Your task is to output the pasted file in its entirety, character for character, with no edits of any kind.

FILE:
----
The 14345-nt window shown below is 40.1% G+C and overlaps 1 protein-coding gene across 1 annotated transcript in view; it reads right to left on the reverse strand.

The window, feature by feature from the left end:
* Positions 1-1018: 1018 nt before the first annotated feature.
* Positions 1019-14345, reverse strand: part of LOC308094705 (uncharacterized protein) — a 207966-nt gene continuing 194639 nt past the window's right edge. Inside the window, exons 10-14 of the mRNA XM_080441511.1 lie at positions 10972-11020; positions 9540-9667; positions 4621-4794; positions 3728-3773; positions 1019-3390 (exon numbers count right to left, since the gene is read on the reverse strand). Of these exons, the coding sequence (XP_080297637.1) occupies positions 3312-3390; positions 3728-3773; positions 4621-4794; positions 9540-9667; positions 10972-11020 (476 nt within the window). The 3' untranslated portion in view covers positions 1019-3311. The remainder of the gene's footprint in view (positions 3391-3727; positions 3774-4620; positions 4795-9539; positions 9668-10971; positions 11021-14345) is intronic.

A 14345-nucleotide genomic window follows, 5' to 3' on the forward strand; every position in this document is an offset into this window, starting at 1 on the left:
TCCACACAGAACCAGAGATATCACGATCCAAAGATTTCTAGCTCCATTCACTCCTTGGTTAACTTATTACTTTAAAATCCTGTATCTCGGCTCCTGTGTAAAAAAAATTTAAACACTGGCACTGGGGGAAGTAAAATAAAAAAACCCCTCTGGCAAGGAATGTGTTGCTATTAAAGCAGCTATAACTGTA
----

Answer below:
The 14345-nt window shown below is 40.1% G+C and overlaps 1 protein-coding gene across 1 annotated transcript in view; it reads right to left on the reverse strand.

The window, feature by feature from the left end:
* Positions 1-1018: 1018 nt before the first annotated feature.
* Positions 1019-14345, reverse strand: part of LOC308094705 (uncharacterized protein) — a 207966-nt gene continuing 194639 nt past the window's right edge. Inside the window, exons 10-14 of the mRNA XM_080441511.1 lie at positions 10972-11020; positions 9540-9667; positions 4621-4794; positions 3728-3773; positions 1019-3390 (exon numbers count right to left, since the gene is read on the reverse strand). Of these exons, the coding sequence (XP_080297637.1) occupies positions 3312-3390; positions 3728-3773; positions 4621-4794; positions 9540-9667; positions 10972-11020 (476 nt within the window). The 3' untranslated portion in view covers positions 1019-3311. The remainder of the gene's footprint in view (positions 3391-3727; positions 3774-4620; positions 4795-9539; positions 9668-10971; positions 11021-14345) is intronic.

A 14345-nucleotide genomic window follows, 5' to 3' on the forward strand; every position in this document is an offset into this window, starting at 1 on the left:
TCCACACAGAACCAGAGATATCACGATCCAAAGATTTCTAGCTCCATTCACTCCTTGGTTAACTTATTACTTTAAAATCCTGTATCTCGGCTCCTGTGTAAAAAAAATTTAAACACTGGCACTGGGGGAAGTAAAATAAAAAAACCCCTCTGGCAAGGAATGTGTTGCTATTAAAGCAGCTATAACTGTA